Everyone breathe a sigh of relief: Chipotle’s menu prices (mostly) aren’t going anywhere in 2015. That’s what executives had to say Tuesday afternoon during the company’s fourth-quarter and full-year earnings call, and it should be a welcome update for consumers. After all, it was less than a year ago that Chipotle, in response to rising ingredient costs, boosted its entrée prices by 4 percent for chicken and 8 percent for beef. In New York City, the price of a steak burrito was suddenly bumping up against $9, and other options weren’t much cheaper. With many food prices expected to keep rising this calendar year, it wouldn’t have been at all surprising if Chipotle said menu items were getting more expensive again.
So maybe that’s also why analysts seemed to be thrown for such a loop by Chipotle’s statements. Yes, executives said the company might consider raising prices on its steak and barbacoa entrées later in the year (the cost of beef is expected to soar in 2015), but those on the call wanted to know why Chipotle wasn’t considering a more holistic increase. Past experience certainly suggests that it could. As executives pointed out on Tuesday’s call, Chipotle was one of the last restaurants to see any impact on its sales from the recession, and one of the first to see sales increase as the economy slowly rebounded. Concerns that price changes in 2014 would drive customers away also proved largely unfounded; when Chipotle’s third-quarter results rolled around, it reported that sales had jumped nearly 20 percent. “We have very loyal customers such that they don’t stop coming to Chipotle when they have a few less dollars in their pocket,” a Chipotle executive said.
Which goes back to the original question: If all of that is true, why wouldn’t Chipotle just push up its menu prices to offset continued increases in food costs? Well, a lot of it has to do with branding. Chipotle is arguably the front-runner of the fast-casual movement—a dining sector that aims to provide the speed of fast-food with higher-quality ingredients and a nicer atmosphere for only slightly more money. So far, the fast-casual model has been incredibly successful for Chipotle and its peers (Five Guys, Shake Shack, Panera, to name a few). But it also takes a lot of careful and sometimes tough business decisions to maintain.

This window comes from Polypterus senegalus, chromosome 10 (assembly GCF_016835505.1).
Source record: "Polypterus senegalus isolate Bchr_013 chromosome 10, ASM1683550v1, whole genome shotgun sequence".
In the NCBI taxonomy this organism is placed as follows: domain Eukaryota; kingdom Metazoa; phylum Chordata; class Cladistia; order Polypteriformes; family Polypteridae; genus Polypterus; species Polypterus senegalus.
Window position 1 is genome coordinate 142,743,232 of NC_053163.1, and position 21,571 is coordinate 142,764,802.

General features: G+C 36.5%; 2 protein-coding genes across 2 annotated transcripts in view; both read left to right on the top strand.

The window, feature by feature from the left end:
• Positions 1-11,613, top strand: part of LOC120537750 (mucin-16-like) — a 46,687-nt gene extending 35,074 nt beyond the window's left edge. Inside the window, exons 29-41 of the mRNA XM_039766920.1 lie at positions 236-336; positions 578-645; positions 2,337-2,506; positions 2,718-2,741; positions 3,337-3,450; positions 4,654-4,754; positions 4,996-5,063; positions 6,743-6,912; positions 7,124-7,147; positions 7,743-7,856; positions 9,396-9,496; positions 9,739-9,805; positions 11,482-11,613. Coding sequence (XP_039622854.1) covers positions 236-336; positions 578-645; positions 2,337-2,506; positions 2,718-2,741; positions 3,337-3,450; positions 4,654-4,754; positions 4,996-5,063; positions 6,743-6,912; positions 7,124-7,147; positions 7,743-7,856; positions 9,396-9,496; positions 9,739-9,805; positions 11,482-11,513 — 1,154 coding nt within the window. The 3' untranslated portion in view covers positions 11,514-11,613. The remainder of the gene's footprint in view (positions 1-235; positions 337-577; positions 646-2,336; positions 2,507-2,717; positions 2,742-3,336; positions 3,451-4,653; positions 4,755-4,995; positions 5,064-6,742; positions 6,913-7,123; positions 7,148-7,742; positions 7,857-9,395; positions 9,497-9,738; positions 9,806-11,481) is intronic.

Just three weeks ago, for example, Chipotle announced that it had stopped serving carnitas at one-third of its more than 1,700 restaurants because a pork supplier violated its animal welfare standards. The decision is expected to cost Chipotle $2 million in the first quarter of 2015, but co-CEO Steve Ells emphasized that it was important for the chain to stand by its values. Chipotle’s vision, he said, is “really resonating” with teens, millennials, and generation X—consumer segments that just about everyone is trying to win over. So it stands to reason that Chipotle might see another key component of its image as prices. That’s not to say it wants to have dirt-cheap offerings like McDonald’s, but it also seems reluctant to continuing hiking costs, even if customers would probably be OK with the increases. For Chipotle to keep winning at fast casual, it’s important for the chain to remain being seen as “accessible and affordable” for customers, as the company put it on the call.
All of this might not have been exactly what Wall Street wanted to hear. Chipotle shares are down about 7 percent after sales at stores open for at least 13 months grew a bit slower than expected in the latest quarter, and revenue also missed slightly. That said, earnings were rosy, and same-store sales still grew 16.1 percent in the fourth quarter. Compared to the ugly numbers fast-food chains like McDonald’s have been seeing lately, Chipotle is still doing great.